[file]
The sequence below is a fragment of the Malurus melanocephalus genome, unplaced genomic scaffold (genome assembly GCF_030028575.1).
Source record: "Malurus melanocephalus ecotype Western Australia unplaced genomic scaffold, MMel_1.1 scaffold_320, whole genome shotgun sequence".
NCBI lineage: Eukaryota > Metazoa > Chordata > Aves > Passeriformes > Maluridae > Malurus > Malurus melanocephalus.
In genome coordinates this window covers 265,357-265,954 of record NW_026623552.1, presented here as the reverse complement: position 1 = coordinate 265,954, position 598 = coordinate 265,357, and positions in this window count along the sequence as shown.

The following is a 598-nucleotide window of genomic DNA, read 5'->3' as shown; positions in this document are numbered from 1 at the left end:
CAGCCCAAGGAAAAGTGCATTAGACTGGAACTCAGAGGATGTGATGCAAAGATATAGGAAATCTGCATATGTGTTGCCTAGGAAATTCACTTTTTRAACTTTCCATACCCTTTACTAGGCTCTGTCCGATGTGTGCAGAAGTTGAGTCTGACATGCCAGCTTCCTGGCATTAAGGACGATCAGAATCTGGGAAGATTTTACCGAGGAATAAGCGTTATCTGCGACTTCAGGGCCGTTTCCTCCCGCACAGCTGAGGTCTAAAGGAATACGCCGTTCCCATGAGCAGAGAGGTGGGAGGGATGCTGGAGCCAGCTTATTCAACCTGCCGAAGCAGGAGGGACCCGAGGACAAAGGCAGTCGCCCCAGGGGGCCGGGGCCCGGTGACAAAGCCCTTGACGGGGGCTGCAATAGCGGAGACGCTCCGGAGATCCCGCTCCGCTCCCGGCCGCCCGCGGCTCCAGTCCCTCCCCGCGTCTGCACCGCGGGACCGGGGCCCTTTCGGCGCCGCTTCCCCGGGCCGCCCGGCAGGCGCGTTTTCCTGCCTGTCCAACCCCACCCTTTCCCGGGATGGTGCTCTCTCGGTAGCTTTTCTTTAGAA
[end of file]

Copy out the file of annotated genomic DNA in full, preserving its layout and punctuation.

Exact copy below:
The sequence below is a fragment of the Malurus melanocephalus genome, unplaced genomic scaffold (genome assembly GCF_030028575.1).
Source record: "Malurus melanocephalus ecotype Western Australia unplaced genomic scaffold, MMel_1.1 scaffold_320, whole genome shotgun sequence".
NCBI lineage: Eukaryota > Metazoa > Chordata > Aves > Passeriformes > Maluridae > Malurus > Malurus melanocephalus.
In genome coordinates this window covers 265,357-265,954 of record NW_026623552.1, presented here as the reverse complement: position 1 = coordinate 265,954, position 598 = coordinate 265,357, and positions in this window count along the sequence as shown.

The following is a 598-nucleotide window of genomic DNA, read 5'->3' as shown; positions in this document are numbered from 1 at the left end:
CAGCCCAAGGAAAAGTGCATTAGACTGGAACTCAGAGGATGTGATGCAAAGATATAGGAAATCTGCATATGTGTTGCCTAGGAAATTCACTTTTTRAACTTTCCATACCCTTTACTAGGCTCTGTCCGATGTGTGCAGAAGTTGAGTCTGACATGCCAGCTTCCTGGCATTAAGGACGATCAGAATCTGGGAAGATTTTACCGAGGAATAAGCGTTATCTGCGACTTCAGGGCCGTTTCCTCCCGCACAGCTGAGGTCTAAAGGAATACGCCGTTCCCATGAGCAGAGAGGTGGGAGGGATGCTGGAGCCAGCTTATTCAACCTGCCGAAGCAGGAGGGACCCGAGGACAAAGGCAGTCGCCCCAGGGGGCCGGGGCCCGGTGACAAAGCCCTTGACGGGGGCTGCAATAGCGGAGACGCTCCGGAGATCCCGCTCCGCTCCCGGCCGCCCGCGGCTCCAGTCCCTCCCCGCGTCTGCACCGCGGGACCGGGGCCCTTTCGGCGCCGCTTCCCCGGGCCGCCCGGCAGGCGCGTTTTCCTGCCTGTCCAACCCCACCCTTTCCCGGGATGGTGCTCTCTCGGTAGCTTTTCTTTAGAA